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The Roar



The six-again rule is a game changer for the best

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31st May, 2020
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The recommencement of the NRL season saw the introduction of the new set-restart rule giving teams a fresh set of six for ruck infringements as opposed to the traditional kick-for-touch penalty.

And after one round of its introduction, it was a masterstroke.

The six-again rule set out to change the game for the better and the positives very much outweigh the negatives. Therefore a breakdown of this rule, its dynamics and the impact it will have for the game’s future is imperative.

After eight games, we saw the ball in play more often, which produced a faster and more fluent flow of the game. The single referee, which was another masterstroke alteration, now blows fewer penalties, meaning less stoppages, keeping fans very engaged.

Ashley Klein

(Photo by Mark Kolbe/Getty Images)

Fatigue became a clear factor as a result of consistent play and a more exciting brand of rugby league was apparent. Teams realised quickly that they would face the consequence of dealing with repeat sets without any stoppages if they infringed in the ruck, which meant they had to adjust given there was no choice but to focus less energy on slowing down the ruck.

A subsequent result of this adjustment meant the attacking side now had more space to play with what was in front of them, giving them the opportunity for more ad-lib and creative footy – another significant positive for the on-field product.

Mainly, the NRL set out to eradicate the wrestle in the game and the six-again rule has accomplished that mission already. Less group tackles slowing the game down created better viewing for the fan, lowering our frustration levels when players would get worked over in the ruck and have three to four players peel off one by one with the rest of the defensive line set for the next hit-up.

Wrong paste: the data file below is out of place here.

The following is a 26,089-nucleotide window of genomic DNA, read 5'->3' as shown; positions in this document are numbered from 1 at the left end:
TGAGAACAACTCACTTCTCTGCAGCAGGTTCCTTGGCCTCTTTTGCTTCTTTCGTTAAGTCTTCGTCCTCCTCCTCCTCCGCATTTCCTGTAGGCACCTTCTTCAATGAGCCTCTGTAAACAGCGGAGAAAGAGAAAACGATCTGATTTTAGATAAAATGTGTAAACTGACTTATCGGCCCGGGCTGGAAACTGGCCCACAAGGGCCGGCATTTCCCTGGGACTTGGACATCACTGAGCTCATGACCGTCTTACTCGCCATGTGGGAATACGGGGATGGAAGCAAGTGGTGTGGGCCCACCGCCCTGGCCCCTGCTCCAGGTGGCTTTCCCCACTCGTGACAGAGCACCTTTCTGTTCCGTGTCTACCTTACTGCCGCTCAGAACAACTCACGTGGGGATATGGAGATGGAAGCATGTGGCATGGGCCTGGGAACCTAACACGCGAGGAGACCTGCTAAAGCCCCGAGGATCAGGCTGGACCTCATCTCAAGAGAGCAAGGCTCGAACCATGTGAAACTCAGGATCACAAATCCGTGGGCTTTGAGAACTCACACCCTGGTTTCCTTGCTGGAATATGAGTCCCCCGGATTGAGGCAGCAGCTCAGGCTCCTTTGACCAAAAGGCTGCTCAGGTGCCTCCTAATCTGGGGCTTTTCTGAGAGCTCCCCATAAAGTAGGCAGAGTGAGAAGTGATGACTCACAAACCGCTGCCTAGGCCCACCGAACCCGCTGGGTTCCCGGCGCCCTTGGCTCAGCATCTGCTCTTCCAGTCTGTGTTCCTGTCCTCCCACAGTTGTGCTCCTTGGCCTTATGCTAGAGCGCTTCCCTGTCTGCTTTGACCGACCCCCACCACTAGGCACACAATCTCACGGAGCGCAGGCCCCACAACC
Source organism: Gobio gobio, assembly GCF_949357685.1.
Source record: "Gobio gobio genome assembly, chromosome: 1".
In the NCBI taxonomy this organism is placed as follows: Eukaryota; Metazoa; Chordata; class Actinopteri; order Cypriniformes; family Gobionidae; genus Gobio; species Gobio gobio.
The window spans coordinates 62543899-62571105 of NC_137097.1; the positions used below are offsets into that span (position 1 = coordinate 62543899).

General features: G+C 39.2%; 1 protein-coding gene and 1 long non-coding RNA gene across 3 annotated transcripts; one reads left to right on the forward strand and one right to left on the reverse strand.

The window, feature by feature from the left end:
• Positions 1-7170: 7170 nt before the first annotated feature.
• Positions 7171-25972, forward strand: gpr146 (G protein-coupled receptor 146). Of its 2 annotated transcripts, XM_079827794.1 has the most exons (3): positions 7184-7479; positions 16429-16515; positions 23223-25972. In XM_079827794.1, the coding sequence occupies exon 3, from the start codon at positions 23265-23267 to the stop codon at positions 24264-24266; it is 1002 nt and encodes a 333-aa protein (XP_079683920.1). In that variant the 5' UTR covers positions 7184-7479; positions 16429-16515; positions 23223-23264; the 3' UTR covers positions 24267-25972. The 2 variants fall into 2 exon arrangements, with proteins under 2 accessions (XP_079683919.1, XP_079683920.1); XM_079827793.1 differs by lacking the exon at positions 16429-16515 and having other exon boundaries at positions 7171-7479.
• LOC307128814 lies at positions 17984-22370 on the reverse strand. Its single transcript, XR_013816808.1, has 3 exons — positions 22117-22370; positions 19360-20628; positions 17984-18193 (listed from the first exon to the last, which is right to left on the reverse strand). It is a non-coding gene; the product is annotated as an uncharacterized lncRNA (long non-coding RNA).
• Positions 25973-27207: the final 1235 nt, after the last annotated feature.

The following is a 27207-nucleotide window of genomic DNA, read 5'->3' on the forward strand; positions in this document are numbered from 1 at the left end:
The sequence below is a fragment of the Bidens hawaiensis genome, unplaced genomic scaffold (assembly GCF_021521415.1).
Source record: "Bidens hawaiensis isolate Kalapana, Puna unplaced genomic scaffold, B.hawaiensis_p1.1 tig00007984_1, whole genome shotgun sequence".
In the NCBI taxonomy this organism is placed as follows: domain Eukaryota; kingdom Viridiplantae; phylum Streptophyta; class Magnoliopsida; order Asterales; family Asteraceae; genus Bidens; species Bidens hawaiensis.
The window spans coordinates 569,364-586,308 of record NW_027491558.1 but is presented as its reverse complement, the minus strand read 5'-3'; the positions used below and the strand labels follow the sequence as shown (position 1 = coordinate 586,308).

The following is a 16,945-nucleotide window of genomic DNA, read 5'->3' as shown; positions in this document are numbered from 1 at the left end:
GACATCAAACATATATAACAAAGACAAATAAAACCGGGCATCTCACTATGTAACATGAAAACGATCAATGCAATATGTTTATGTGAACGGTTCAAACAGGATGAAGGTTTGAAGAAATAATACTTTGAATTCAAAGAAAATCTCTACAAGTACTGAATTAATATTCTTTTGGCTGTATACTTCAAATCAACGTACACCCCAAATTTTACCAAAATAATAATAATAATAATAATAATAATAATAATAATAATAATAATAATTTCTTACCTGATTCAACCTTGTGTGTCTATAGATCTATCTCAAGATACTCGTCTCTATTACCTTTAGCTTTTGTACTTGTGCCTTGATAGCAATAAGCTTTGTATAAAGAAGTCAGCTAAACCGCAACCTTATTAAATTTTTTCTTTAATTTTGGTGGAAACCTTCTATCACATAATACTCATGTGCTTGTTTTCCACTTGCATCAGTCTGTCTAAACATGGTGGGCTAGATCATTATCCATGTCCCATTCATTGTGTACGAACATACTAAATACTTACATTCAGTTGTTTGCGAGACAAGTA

Because this isn’t the case anymore, attacking sides were able to use the ball better across the park rather than the robotic sets of five hit-ups and a kick we usually got. Forwards became tired a lot quicker, which effectively brought the outside backs into the mix. Many voiced concern for the deterioration of the smaller player in the game, and this rule change swiftly proved their importance and how much of an impact they can make when fatigue is a factor.

It was plain to see how intense games were. The six-again rule change was so refreshing it created the intensity and pace of a State of Origin match. The quality may not have been as great as Origin, due in part to the mistakes being made towards the back end of each game as a result of heightened fatigue levels, but the product has improved substantially.

This may satisfy rusten-on fans and convert new ones, because after all, the fans are the main stakeholder. The new rule has satisfied both the purists and casuals with its continuous game play and has already given us moments that have wowed us.

The six-again rule has been received with critical acclaim by the rugby league world, giving us a very unfamiliar feeling surrounding the game at the moment: the feeling of genuine positivity.

Michael Jennings scores a try

(Bradley Kanaris/Getty Images)

It remains to be seen if the grey areas of this significant rule change will hinder another aspect of the game, but I am more optimistic now that I have seen it in action.


At the moment, all I can foresee is the six-again rule being partnered with the shot clock and limited stoppages will enhance the importance of the captain’s challenge for both the players and the referee as it could prove to be a vital breather for them.

Teams need to adjust to the new rule after 67 days off from the COVID-19 pause, so towards the back end of the season we will have a much better indication of the impact it will have on the game. On that note, the NRL will need to weigh up if dropping the interchange from eight to six will benefit the game further or if it will gas teams out so much that the product suffers as a result, such as more mistakes.

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NRL clubs will also up the ante in their fitness programs, and aggressively scour the market for the fittest players on the planet, especially in their forward packs.


Overall as a game, from the grassroots up, this rule change serves as an initiative for smaller players to take the game up and boost participation numbers up across the country.

Ultimately, the six-again set restart rule gets a solid nine out of ten mark for the betterment of the greatest game of all and I am happy to see it is here to stay for the long haul.